• Central to his work is the triad of producer, text, and viewer, considered in such a way that the socio-historical context of the production and the act of viewing (and criticism) are always privileged and foregrounded. His use of ‘inner speech’ and the concept of ‘the fourth look’ (perhaps his most significant contribution to film studies) work to elucidate the ways in which the interplay of the textual and the social involve and interpolate the viewer.

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Film essay notes – group assignment

Me. The Others. You. Us. Them. Freedom. Power. Silence. Fear. Light. Fame. Shame. Difference. Indifference. Work. Travel. Slavery. Lux. Love. Charade. Laughter. Distance. Money. Noise. Black. Good. Evil. Scream. Need. Loyalty. History. Forgiveness. Emptiness. Happiness. Crave. Hunger. Joy. Lack. Futility. Desperation. Calm. Faith. Guns. Gods. Words. Adaptability. Cries. Blindness. Equality. Quality. Debauchery. Dirth. Meaning. Status. Class. Grief. Death. Pain. Birth. Rebirth. Identity. Courage. Lie. Sin. Loss. Loneliness. Crowds. Man. Life. Ideas. Ideals. Illusions. Miracles. Mirages. Memories. Sadness. Knowledge. Future. Unknown. Unspoken. Discontentment. Hope. Unseen. Insecurity. Arrogance. Nowness. Terror. Order. Pleasure. Dreams. Duality. Signification. Anthem. Signs. Paths. Scratches. Scars. Tears. Smiles. Colours. Wounds. Tyrants. Martyrs. Chaos. Children. Innocence. Ferocity. Strenght. Guilt. Passion.

The dog whose leash was longer than his life. We’re tracking meaning, search for identity, fear our limitations. We’ve globalized one’s thoughts. We’re seeing through a pile of different lenses, which are not our own. We don’t have an “own”. We understand difference but don’t accept it. We accept difference but do not understand it. We demand freedom but avoid it. We hear but not listen. We watch but do not see. We scream, forget, and move on. We love and press “enter”. We hate and click “delete”. We shine in our selfies, they die in our factories. She sells her soul, he buys commodity. Some grow apples, some make Apple. Some drown, some swim. Some play, others get played with. Some know the rules, some follow, some change the rules. Some get money, others get diseases. Some want to escape, a few succeed, others are deceived. We don’t see skin, only colours. We don’t wear masks, we own them.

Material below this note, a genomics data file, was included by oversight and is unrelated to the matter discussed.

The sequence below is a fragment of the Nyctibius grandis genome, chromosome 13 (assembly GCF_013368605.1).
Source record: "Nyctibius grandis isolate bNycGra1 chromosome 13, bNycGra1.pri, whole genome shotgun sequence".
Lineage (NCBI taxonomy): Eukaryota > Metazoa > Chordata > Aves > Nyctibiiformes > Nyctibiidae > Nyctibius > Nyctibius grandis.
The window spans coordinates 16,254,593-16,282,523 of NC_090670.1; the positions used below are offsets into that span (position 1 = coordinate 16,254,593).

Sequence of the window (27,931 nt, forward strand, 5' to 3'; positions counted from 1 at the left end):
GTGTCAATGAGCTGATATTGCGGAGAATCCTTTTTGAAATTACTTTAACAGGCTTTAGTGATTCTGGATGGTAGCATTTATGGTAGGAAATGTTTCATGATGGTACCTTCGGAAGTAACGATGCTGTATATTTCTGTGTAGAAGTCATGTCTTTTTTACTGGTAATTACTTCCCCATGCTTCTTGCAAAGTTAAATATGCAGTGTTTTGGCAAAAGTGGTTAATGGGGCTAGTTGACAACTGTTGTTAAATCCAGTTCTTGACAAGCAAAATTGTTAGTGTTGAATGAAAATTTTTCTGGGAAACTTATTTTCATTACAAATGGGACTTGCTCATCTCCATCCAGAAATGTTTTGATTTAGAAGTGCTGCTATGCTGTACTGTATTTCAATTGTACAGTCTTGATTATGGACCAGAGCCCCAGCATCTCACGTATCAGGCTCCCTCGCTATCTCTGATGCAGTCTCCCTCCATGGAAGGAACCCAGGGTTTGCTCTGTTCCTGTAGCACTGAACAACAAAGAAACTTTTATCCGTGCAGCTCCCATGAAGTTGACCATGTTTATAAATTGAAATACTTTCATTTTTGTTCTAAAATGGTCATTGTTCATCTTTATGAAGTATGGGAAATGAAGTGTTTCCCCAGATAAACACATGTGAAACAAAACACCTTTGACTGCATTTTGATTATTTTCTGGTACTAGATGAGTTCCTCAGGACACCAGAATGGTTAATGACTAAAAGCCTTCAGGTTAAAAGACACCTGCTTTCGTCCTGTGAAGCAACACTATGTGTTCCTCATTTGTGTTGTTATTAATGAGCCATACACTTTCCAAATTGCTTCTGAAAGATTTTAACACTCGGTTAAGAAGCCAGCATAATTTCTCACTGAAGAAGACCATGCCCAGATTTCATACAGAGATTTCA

Some scream, some cry, some fight, some sight, some watch, some change the channel.

Identity in the Globalizing World, Zygmunt Bauman

  • ‘identity’ has now become a prism through which other topical aspects of contemporary life are spotted, grasped and examined
  • Established issues of social analysis are being rehashed and refurbished to fit the discourse now rotating around the ‘identity’ axis. For instance, the discussion of justice and equality tends to be conducted in terms of ‘recognition’, culture is debated in terms of individual, group or categorial difference, creolization and hybridity, while the political process is ever more often theorized around the issues of human rights (that is, the right to a separate identity) and of ‘life polities’ (that is, identity construction, negotiation and assertion).

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When I’m walking a dark road, I am a girl who walks alone

I have an uneasy feeling when it comes to heights, but I’ll overcome that pretty fast. I have no problem with bugs, worms or other crawling insects, but I have a severe fear of spiders; an encounter with a veritable representative of their kind might leave me with a discomfort for the next few hours, and I totally hate, from the deep of my soul, public speaking. That exact and inevitable moment, when all the eyes are looking at me, my mind goes blank and all I can remember are 3 sentences learnt in kindergarten, but I’ll manage to successfully survive that.